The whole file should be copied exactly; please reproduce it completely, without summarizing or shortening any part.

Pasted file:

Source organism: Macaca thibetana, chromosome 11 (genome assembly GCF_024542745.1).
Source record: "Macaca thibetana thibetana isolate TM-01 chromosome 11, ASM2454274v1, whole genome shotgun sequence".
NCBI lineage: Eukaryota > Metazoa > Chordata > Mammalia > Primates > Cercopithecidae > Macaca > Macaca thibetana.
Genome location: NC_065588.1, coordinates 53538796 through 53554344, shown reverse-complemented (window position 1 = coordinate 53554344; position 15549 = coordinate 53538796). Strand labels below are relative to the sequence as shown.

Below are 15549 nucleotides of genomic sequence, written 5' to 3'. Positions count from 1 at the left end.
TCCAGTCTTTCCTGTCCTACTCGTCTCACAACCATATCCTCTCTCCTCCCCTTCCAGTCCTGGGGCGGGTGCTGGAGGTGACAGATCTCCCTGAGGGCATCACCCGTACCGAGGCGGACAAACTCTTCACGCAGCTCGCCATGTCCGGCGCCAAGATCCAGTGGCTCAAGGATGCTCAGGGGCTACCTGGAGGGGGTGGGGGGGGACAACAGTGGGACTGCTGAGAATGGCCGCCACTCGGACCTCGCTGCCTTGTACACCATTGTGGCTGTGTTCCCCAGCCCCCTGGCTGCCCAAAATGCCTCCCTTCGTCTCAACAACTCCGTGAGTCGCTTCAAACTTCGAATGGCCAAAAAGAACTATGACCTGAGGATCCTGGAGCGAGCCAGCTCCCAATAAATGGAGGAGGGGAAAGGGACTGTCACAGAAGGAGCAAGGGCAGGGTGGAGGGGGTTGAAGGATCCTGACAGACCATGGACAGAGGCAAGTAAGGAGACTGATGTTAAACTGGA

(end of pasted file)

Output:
Source organism: Macaca thibetana, chromosome 11 (genome assembly GCF_024542745.1).
Source record: "Macaca thibetana thibetana isolate TM-01 chromosome 11, ASM2454274v1, whole genome shotgun sequence".
NCBI lineage: Eukaryota > Metazoa > Chordata > Mammalia > Primates > Cercopithecidae > Macaca > Macaca thibetana.
Genome location: NC_065588.1, coordinates 53538796 through 53554344, shown reverse-complemented (window position 1 = coordinate 53554344; position 15549 = coordinate 53538796). Strand labels below are relative to the sequence as shown.

Below are 15549 nucleotides of genomic sequence, written 5' to 3'. Positions count from 1 at the left end.
TCCAGTCTTTCCTGTCCTACTCGTCTCACAACCATATCCTCTCTCCTCCCCTTCCAGTCCTGGGGCGGGTGCTGGAGGTGACAGATCTCCCTGAGGGCATCACCCGTACCGAGGCGGACAAACTCTTCACGCAGCTCGCCATGTCCGGCGCCAAGATCCAGTGGCTCAAGGATGCTCAGGGGCTACCTGGAGGGGGTGGGGGGGGACAACAGTGGGACTGCTGAGAATGGCCGCCACTCGGACCTCGCTGCCTTGTACACCATTGTGGCTGTGTTCCCCAGCCCCCTGGCTGCCCAAAATGCCTCCCTTCGTCTCAACAACTCCGTGAGTCGCTTCAAACTTCGAATGGCCAAAAAGAACTATGACCTGAGGATCCTGGAGCGAGCCAGCTCCCAATAAATGGAGGAGGGGAAAGGGACTGTCACAGAAGGAGCAAGGGCAGGGTGGAGGGGGTTGAAGGATCCTGACAGACCATGGACAGAGGCAAGTAAGGAGACTGATGTTAAACTGGA